The human heart beats at a particular rate and with a particular rhythm. When there is a problem with either the rate or rhythm of the heartbeat or when both are disturbed, the condition is called arrhythmia. So an arrhythmia could be due to a heart beating too fast (tachycardia) or too slow (bradycardia) or with an irregular rhythm (for example extra or premature beats).
While some arrhythmias could be harmless, arrhythmias could turn serious if they affect the pumping action of the heart. To understand arrhythmia better, you need to understand how the heart works.
Electrical signals originate in a group of specialized cells called pacemaker node, located in the upper right chamber of the heart (right atrium). In a resting healthy heart, pacemaker node generates 60-100 electrical impulses in a minute. These impulses are conducted via a special conducting system to the right and left atria (upper chambers) which contract to pump blood into the right and left ventricles, respectively (lower heart chambers).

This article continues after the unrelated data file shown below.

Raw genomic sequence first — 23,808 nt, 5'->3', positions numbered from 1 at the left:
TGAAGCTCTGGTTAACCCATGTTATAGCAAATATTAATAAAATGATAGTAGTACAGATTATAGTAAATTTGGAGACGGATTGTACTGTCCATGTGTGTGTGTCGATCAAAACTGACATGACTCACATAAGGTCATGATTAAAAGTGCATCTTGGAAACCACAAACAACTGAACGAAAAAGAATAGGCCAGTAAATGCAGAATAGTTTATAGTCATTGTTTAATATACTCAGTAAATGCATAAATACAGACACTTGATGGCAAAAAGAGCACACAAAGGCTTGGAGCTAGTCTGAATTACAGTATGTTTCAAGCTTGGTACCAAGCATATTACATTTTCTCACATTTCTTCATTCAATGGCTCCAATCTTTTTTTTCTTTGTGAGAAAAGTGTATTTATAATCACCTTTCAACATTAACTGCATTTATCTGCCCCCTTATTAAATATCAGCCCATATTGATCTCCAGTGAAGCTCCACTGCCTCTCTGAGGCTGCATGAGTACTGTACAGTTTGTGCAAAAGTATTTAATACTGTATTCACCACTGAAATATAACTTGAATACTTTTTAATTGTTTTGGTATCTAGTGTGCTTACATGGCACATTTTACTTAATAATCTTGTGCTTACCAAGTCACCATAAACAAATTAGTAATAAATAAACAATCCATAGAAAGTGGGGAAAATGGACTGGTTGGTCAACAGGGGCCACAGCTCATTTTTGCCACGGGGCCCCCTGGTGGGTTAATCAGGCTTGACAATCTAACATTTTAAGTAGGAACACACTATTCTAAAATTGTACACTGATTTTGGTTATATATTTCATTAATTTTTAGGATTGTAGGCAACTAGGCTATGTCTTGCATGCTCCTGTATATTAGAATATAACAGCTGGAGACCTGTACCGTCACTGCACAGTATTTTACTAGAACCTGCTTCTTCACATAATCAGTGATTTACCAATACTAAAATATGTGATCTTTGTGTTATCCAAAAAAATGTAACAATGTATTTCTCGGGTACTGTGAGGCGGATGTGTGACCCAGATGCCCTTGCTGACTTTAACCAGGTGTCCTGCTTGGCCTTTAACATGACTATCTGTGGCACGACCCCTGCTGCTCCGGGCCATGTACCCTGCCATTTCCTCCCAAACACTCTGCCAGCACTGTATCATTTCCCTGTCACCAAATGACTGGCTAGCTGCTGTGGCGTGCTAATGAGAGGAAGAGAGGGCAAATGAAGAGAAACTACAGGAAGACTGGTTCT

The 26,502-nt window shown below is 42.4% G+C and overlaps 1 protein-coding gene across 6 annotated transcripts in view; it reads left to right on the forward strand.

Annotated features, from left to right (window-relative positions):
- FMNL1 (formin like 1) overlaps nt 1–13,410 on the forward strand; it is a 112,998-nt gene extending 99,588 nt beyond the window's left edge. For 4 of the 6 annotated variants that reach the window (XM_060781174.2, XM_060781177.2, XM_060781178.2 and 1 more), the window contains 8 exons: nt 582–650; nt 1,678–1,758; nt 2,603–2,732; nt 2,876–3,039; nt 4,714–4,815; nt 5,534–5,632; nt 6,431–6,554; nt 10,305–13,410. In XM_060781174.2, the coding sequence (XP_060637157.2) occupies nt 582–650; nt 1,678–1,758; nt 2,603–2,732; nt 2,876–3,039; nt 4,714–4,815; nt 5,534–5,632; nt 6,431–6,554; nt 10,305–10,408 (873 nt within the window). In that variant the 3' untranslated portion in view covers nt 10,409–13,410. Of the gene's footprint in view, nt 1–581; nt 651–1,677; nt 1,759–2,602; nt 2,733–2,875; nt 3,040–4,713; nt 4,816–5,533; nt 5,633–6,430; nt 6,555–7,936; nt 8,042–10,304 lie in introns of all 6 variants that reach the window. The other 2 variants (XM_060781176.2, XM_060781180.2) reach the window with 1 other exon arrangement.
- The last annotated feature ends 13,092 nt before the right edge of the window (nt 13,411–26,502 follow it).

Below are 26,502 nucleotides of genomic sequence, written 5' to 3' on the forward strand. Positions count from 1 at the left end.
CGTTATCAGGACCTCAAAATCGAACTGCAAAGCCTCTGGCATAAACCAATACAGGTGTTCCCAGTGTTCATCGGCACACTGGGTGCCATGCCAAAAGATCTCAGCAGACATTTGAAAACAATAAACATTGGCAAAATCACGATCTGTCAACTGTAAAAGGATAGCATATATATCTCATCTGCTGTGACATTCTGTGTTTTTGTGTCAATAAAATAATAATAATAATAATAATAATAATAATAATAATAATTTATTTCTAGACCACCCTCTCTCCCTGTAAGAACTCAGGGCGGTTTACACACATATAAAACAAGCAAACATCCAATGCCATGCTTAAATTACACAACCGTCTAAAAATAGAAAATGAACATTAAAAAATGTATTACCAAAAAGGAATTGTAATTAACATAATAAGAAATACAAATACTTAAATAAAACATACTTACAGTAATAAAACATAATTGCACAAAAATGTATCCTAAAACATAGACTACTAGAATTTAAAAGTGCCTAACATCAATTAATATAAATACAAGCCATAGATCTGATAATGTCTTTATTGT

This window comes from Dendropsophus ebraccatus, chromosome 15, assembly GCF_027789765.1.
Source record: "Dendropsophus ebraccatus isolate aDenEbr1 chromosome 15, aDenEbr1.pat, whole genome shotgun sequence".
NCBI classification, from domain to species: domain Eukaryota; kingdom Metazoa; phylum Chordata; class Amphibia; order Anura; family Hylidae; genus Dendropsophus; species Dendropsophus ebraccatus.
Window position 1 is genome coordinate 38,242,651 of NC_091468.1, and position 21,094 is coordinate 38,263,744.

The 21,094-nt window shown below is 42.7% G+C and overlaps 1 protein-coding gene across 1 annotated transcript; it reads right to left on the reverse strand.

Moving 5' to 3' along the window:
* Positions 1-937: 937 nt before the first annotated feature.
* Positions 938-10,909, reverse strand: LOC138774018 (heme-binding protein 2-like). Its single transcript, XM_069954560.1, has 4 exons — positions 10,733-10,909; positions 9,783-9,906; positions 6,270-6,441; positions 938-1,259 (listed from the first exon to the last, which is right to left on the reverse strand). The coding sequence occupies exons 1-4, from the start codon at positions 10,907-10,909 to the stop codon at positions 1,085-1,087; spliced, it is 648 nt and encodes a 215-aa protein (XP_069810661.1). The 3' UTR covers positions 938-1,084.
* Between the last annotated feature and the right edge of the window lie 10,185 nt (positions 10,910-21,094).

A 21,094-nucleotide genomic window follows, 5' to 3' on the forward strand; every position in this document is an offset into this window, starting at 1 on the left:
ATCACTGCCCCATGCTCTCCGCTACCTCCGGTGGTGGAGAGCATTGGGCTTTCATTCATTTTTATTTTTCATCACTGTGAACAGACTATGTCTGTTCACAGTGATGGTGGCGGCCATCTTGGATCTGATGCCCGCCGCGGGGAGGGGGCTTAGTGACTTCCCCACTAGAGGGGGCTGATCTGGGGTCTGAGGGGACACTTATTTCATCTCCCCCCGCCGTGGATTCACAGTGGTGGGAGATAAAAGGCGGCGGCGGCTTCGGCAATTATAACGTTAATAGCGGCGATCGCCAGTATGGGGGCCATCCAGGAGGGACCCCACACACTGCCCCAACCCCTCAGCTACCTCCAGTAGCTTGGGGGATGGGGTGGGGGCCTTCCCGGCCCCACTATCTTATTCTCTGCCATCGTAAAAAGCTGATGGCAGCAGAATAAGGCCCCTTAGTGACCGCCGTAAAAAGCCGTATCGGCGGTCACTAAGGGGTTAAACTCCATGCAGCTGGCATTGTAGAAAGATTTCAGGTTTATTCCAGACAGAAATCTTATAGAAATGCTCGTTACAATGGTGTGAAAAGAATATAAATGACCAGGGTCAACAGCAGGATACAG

The electrical signal then reaches across and down the length of the heart and ventricles through specialized conducting pathways to ultimately activate the left and right ventricles. The right and left ventricles contract to push out blood to lungs and rest of the body, respectively. After this contraction, the ventricles relax, and a fresh impulse is generated at the pacemaker node.